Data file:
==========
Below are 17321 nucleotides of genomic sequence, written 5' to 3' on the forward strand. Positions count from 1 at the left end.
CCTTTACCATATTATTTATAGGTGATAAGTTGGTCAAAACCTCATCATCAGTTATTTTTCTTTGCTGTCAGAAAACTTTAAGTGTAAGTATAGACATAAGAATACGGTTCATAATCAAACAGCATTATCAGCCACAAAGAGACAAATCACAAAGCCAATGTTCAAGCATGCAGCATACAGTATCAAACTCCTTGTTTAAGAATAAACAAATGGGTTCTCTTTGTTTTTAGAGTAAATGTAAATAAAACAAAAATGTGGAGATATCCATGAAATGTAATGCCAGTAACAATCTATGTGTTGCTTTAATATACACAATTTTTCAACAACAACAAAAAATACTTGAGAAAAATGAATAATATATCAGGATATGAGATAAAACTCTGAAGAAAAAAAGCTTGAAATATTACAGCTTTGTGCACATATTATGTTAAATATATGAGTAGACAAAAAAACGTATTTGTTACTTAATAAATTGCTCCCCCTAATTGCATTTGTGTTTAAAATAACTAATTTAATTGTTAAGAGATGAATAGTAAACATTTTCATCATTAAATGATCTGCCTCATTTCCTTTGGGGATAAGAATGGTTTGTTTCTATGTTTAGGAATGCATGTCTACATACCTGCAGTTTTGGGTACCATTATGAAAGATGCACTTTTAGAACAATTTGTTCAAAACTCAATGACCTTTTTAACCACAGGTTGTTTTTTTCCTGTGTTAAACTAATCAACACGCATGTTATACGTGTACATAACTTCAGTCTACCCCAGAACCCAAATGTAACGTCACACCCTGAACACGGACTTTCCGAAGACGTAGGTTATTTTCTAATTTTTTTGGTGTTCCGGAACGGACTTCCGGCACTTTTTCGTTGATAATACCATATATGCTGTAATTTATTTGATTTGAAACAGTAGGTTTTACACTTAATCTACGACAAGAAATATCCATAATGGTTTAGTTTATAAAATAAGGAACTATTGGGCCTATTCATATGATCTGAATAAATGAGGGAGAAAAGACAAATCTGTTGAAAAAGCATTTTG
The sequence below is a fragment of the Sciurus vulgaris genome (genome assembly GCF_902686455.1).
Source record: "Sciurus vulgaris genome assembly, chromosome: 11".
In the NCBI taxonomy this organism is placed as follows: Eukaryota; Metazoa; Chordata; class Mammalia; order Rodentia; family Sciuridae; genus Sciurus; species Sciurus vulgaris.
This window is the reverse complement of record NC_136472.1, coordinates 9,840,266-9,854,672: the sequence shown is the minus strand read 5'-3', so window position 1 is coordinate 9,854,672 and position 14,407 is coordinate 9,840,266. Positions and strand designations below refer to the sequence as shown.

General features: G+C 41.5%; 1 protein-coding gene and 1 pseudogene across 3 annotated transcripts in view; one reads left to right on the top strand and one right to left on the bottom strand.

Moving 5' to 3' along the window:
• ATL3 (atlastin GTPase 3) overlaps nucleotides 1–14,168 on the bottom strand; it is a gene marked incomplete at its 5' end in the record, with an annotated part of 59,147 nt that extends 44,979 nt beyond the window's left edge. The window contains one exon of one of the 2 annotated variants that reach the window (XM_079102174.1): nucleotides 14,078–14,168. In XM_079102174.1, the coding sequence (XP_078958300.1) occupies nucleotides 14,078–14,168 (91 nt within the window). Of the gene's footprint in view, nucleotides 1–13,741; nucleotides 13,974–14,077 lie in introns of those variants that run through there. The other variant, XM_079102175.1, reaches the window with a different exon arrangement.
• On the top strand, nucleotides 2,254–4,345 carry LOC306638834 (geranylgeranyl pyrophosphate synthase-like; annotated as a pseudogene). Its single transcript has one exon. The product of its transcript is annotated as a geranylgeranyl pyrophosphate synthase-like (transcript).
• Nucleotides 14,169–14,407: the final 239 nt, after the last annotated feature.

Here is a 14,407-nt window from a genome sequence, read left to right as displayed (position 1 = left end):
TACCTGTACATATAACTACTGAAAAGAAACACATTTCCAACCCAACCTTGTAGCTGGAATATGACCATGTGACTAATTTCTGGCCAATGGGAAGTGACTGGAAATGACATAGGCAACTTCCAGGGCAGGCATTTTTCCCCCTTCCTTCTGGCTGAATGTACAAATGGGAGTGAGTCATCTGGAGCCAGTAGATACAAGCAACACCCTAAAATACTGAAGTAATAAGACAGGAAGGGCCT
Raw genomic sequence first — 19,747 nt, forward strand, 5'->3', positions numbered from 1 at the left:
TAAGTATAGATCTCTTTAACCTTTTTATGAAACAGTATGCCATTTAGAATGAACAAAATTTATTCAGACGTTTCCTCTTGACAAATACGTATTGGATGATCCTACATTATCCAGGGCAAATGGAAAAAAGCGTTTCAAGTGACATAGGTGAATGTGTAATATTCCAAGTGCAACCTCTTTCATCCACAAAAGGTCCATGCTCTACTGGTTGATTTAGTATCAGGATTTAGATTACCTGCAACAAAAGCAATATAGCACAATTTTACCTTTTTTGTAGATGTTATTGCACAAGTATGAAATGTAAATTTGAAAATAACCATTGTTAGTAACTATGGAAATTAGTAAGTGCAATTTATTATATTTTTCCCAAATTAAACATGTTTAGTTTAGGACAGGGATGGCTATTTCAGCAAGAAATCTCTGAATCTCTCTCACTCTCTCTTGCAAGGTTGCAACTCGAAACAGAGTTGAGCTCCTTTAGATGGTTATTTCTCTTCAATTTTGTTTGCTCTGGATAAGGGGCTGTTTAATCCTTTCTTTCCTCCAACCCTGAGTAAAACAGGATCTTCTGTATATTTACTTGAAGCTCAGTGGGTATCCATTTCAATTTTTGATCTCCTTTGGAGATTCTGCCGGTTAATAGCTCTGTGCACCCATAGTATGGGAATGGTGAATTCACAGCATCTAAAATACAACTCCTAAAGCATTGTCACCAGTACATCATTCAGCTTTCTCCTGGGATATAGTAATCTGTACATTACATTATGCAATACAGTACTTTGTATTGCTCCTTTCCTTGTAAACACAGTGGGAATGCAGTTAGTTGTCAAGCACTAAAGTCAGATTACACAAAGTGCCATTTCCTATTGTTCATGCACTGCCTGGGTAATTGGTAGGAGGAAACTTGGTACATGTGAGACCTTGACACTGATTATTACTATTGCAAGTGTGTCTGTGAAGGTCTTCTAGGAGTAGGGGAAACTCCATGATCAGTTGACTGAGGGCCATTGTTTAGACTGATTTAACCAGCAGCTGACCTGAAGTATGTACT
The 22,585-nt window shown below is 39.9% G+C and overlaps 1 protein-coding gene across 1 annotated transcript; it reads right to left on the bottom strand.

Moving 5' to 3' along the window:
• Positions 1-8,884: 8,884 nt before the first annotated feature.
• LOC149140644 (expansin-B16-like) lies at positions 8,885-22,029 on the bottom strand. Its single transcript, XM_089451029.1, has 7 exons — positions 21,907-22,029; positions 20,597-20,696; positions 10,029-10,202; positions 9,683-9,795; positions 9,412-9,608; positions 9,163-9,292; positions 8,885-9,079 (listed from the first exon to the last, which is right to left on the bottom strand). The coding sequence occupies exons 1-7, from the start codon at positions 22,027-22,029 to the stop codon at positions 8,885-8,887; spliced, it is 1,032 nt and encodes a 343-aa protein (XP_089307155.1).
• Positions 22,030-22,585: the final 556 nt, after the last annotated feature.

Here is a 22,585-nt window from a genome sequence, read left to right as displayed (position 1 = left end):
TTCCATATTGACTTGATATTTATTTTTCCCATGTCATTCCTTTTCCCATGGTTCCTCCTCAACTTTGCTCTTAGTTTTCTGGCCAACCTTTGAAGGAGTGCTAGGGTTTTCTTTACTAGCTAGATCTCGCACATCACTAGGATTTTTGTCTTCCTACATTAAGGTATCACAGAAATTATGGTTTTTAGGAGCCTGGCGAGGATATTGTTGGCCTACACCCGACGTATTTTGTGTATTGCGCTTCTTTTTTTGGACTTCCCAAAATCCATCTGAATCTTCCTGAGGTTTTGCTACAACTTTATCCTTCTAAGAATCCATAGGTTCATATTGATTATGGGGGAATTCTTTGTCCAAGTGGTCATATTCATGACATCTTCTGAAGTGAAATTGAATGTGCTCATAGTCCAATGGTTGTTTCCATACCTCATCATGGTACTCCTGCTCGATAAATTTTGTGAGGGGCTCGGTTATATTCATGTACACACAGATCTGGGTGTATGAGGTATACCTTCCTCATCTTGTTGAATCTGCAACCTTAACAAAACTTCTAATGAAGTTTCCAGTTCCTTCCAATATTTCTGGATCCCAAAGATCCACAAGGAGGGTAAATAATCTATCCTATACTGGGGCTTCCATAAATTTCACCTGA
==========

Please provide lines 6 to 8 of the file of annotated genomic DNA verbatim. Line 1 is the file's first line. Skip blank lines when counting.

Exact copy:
This window is the reverse complement of record NC_136472.1, coordinates 9,840,266-9,854,672: the sequence shown is the minus strand read 5'-3', so window position 1 is coordinate 9,854,672 and position 14,407 is coordinate 9,840,266. Positions and strand designations below refer to the sequence as shown.

General features: G+C 41.5%; 1 protein-coding gene and 1 pseudogene across 3 annotated transcripts in view; one reads left to right on the top strand and one right to left on the bottom strand.

Moving 5' to 3' along the window: